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How Will Memphis Respond to Eliza Fletcher’s Murder?

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eye on the news

How Will Memphis Respond to Eliza Fletcher’s Murder?

The city’s progressive prosecutor has a decision to make. September 13, 2022
Public safety
Politics and law

Steve Mulroy, the newly elected progressive district attorney of Shelby County, Tennessee, which includes Memphis, confronts two horrific crimes in his first month in office: the abduction and murder of a schoolteacher out for an early morning jog and a livestreamed shooting rampage that left multiple people dead. Both crimes were committed by felons released early from jail. Mulroy’s resolve in dealing with these criminals will test his progressive credentials.

Mulroy was elected on August 4 as the Shelby County district attorney general, having previously worked as a law school professor and civil rights attorney. He ran as an unabashed progressive, saying that his priorities would be to diversify the office, create a conviction review unit, and loosen bail policies. The ACLU hailed Mulroy’s election as a victory for “bail reform, police accountability, and criminal justice reform.” Mulroy formally took office on September 1.

Almost immediately, all hell broke loose in Memphis. On September 2, 34-year-old schoolteacher Eliza Fletcher went out for a jog near the University of Memphis. She never returned home to her husband and two young children; her body was found a few days later. Police have charged Cleotha Abston with kidnapping and murdering Fletcher, with part of the crime captured on video. In 2000, Abston was sentenced to 24 years’ imprisonment for aggravated kidnapping, but he was released early under state rules governing time served. Abston now also faces charges for the kidnapping and sexual assault of another woman in 2021, based on a DNA match.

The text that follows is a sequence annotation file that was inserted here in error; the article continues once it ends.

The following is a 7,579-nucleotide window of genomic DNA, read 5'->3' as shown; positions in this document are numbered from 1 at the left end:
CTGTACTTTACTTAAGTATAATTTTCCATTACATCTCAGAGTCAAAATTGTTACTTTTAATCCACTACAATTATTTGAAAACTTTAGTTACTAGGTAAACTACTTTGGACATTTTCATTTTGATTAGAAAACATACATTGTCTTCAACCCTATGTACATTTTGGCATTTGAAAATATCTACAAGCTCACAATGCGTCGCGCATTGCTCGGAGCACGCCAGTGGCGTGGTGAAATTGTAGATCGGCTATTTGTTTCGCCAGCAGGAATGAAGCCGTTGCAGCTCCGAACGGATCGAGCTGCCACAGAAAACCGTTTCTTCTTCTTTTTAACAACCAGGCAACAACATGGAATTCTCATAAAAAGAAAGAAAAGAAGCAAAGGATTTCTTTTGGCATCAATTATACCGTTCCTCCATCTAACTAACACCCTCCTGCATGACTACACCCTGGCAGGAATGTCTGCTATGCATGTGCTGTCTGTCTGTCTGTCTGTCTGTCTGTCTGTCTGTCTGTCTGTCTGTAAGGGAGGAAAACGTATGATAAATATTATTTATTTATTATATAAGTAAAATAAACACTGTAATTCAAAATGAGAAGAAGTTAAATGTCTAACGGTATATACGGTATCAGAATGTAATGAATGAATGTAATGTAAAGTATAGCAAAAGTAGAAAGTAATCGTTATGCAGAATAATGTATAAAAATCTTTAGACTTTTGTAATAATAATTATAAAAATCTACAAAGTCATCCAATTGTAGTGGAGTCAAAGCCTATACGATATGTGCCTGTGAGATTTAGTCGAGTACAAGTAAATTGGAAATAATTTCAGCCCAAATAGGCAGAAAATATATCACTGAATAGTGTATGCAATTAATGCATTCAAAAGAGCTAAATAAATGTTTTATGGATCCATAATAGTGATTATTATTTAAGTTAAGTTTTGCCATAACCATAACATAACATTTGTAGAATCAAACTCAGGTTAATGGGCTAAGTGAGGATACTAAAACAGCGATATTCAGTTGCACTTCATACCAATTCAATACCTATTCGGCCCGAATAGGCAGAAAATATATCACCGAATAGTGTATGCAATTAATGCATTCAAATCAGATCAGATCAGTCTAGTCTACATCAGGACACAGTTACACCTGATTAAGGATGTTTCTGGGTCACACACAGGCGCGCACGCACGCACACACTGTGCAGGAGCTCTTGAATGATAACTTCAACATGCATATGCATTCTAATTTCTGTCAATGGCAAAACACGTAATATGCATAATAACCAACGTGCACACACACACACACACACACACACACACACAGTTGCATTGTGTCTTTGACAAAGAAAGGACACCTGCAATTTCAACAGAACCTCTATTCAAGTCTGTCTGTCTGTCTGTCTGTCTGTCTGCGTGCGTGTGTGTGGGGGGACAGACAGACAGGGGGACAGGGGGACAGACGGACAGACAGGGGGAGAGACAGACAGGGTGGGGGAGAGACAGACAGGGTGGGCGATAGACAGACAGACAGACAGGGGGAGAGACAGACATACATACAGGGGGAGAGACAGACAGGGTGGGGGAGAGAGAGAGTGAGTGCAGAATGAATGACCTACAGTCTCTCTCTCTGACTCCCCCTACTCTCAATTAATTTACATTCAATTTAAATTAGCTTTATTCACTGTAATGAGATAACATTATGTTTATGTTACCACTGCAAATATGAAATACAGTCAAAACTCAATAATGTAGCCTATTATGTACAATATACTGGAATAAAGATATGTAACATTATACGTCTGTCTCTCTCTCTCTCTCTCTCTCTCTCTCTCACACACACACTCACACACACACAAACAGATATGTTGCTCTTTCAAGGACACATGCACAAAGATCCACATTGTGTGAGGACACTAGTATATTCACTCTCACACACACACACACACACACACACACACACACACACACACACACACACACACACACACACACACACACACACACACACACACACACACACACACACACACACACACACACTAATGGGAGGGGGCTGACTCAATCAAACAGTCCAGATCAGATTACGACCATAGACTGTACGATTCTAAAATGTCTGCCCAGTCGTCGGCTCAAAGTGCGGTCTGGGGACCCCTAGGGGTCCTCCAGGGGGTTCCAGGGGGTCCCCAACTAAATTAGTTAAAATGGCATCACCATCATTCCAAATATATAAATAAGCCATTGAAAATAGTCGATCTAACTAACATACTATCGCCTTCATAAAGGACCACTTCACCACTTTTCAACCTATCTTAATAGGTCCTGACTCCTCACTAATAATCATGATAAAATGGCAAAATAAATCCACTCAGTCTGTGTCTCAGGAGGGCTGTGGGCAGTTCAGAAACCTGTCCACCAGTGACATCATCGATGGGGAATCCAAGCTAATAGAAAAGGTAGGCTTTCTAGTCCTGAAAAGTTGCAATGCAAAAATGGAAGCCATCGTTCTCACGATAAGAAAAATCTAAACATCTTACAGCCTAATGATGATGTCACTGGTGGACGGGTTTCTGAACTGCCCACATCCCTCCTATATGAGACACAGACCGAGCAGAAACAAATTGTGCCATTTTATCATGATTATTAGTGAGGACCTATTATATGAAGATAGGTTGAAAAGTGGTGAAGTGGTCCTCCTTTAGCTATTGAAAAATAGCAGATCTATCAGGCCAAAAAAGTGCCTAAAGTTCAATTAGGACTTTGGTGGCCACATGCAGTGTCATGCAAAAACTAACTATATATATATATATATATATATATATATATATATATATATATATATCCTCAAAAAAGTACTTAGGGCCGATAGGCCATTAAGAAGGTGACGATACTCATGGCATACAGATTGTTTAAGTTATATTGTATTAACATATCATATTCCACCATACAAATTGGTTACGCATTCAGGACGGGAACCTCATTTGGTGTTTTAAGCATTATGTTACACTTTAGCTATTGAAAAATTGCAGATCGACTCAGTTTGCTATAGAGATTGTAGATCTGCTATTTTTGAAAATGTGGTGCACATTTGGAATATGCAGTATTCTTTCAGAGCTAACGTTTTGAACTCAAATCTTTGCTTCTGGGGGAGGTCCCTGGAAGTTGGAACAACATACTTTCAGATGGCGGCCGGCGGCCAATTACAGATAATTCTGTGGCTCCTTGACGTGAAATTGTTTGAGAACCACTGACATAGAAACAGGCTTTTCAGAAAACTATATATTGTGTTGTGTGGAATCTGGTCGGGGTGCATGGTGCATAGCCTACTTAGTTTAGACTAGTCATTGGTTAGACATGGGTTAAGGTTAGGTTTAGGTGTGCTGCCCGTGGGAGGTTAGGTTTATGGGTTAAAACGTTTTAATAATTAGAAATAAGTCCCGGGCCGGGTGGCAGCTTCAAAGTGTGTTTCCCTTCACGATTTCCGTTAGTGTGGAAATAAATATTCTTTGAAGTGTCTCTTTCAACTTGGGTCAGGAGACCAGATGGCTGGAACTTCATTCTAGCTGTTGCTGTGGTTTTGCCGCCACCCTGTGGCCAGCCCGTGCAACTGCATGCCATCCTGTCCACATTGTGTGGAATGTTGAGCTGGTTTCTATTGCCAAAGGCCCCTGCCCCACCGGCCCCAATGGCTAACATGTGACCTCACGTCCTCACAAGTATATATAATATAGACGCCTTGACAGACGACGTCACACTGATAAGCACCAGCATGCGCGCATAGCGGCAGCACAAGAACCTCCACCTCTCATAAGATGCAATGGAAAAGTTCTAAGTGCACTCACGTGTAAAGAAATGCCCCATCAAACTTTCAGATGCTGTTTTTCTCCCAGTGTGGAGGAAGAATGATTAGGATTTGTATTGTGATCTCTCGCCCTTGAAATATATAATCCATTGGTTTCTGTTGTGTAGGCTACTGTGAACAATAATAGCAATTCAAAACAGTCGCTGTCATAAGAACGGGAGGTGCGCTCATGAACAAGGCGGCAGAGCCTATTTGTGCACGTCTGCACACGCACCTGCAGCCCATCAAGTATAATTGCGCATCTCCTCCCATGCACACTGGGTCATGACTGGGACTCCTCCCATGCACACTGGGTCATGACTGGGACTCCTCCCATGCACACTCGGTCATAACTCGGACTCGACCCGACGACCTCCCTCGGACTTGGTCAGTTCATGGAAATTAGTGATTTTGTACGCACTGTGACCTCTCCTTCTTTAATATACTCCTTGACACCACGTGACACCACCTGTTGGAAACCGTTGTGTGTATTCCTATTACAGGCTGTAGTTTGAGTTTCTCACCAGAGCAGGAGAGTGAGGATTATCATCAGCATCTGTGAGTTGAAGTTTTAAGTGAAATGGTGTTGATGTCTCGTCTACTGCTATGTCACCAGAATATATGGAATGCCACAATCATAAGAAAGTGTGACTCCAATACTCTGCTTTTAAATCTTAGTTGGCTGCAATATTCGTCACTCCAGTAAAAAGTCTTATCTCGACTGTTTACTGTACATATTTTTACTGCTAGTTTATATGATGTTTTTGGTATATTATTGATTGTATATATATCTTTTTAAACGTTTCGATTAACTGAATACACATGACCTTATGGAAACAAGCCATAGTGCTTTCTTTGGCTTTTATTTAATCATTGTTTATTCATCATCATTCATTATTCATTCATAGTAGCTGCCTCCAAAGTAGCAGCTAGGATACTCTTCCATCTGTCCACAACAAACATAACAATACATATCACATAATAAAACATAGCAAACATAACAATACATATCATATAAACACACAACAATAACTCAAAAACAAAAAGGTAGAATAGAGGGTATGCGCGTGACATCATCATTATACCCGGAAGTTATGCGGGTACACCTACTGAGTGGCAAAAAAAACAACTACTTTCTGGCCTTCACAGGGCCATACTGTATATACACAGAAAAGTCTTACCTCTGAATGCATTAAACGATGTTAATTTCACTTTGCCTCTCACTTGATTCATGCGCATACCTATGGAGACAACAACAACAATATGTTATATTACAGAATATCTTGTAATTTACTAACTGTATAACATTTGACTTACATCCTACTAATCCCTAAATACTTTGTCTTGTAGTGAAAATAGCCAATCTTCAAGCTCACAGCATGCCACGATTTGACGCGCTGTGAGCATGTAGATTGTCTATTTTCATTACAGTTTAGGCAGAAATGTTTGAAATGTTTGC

Fletcher’s murder sparked outrage. “Liza’s Run” memorials sprung up across the country, with women racing to finish the run that Fletcher’s killer cut short. Women are stressing that they should be free to exercise safely in public, without fear of being abducted and killed by a previously convicted felon. These unimpeachable claims were apparently too much for the New York Times, where an opinion writer declared that Fletcher’s killing was “not a morality play” and noted that Fletcher was white and Abston is black, suggesting that their races explained the alleged interest of “far-right conservatives” in the case.

The Fletcher murder is not the only violent crime that Mulroy must address. On September 7, a man named Ezekiel Kelly went on a shooting rampage around Memphis. Over the course of the day, Kelly randomly shot numerous men and women, killing three and wounding four, before police captured him. Kelly livestreamed some of the violence on social media, and he was photographed with a broad grin after he was arrested for the murders. In 2021, Kelly had been convicted of aggravated assault and sentenced to three years’ incarceration; like Abston, he was released early.

How Mulroy responds to these cases will send a signal to the criminals and citizens of Shelby County. Cleotha Abston and Ezekiel Kelly are both eligible for the death penalty under Tennessee law, based on such aggravating factors as their prior records and their commission of mass murder and torture. For a traditional chief prosecutor, Abston and Kelly’s crimes would warrant a simple “life or death” option: charge the defendants with capital murder but consider allowing them to plead guilty to a life sentence without possibility of parole in order to save the families the pain of going through a trial. The problem for Mulroy is that his progressive colleagues oppose the death penalty under any circumstances, and some liberal attorneys now advocate releasing any criminal who has served at least ten years in prison. Further complicating matters for Mulroy is that both Abston and Kelly are black—which shouldn’t matter to a principled official but may affect the decisions made by progressive prosecutors who deem themselves “anti-racist.”

The ball is in Mulroy’s court. It is not his fault that these homicides took place during his first few weeks on the job. It is, however, his responsibility to deal with the murderers and to deliver justice for the victims’ families. Will he do it?

Photo by Brad Vest/Getty Images

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